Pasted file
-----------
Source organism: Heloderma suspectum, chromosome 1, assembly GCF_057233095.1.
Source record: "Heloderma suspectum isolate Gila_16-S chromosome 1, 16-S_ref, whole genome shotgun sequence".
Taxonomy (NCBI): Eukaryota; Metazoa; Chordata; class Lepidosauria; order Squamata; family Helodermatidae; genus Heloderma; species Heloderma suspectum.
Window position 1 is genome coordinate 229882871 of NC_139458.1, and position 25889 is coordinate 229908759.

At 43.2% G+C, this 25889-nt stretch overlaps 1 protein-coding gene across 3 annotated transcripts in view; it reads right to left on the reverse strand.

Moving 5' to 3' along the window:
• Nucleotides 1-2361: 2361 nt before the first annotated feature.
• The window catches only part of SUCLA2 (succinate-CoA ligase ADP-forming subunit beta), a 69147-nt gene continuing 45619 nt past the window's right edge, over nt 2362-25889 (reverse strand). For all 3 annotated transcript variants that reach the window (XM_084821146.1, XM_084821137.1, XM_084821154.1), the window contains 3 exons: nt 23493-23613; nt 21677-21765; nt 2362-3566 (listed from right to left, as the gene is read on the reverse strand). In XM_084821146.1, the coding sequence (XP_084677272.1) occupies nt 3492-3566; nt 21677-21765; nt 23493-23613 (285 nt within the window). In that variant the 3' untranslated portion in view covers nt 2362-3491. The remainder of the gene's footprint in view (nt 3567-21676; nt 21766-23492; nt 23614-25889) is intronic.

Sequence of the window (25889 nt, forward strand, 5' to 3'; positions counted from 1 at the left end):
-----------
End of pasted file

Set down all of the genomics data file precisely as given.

Source organism: Heloderma suspectum, chromosome 1, assembly GCF_057233095.1.
Source record: "Heloderma suspectum isolate Gila_16-S chromosome 1, 16-S_ref, whole genome shotgun sequence".
Taxonomy (NCBI): Eukaryota; Metazoa; Chordata; class Lepidosauria; order Squamata; family Helodermatidae; genus Heloderma; species Heloderma suspectum.
Window position 1 is genome coordinate 229882871 of NC_139458.1, and position 25889 is coordinate 229908759.

At 43.2% G+C, this 25889-nt stretch overlaps 1 protein-coding gene across 3 annotated transcripts in view; it reads right to left on the reverse strand.

Moving 5' to 3' along the window:
• Nucleotides 1-2361: 2361 nt before the first annotated feature.
• The window catches only part of SUCLA2 (succinate-CoA ligase ADP-forming subunit beta), a 69147-nt gene continuing 45619 nt past the window's right edge, over nt 2362-25889 (reverse strand). For all 3 annotated transcript variants that reach the window (XM_084821146.1, XM_084821137.1, XM_084821154.1), the window contains 3 exons: nt 23493-23613; nt 21677-21765; nt 2362-3566 (listed from right to left, as the gene is read on the reverse strand). In XM_084821146.1, the coding sequence (XP_084677272.1) occupies nt 3492-3566; nt 21677-21765; nt 23493-23613 (285 nt within the window). In that variant the 3' untranslated portion in view covers nt 2362-3491. The remainder of the gene's footprint in view (nt 3567-21676; nt 21766-23492; nt 23614-25889) is intronic.

Sequence of the window (25889 nt, forward strand, 5' to 3'; positions counted from 1 at the left end):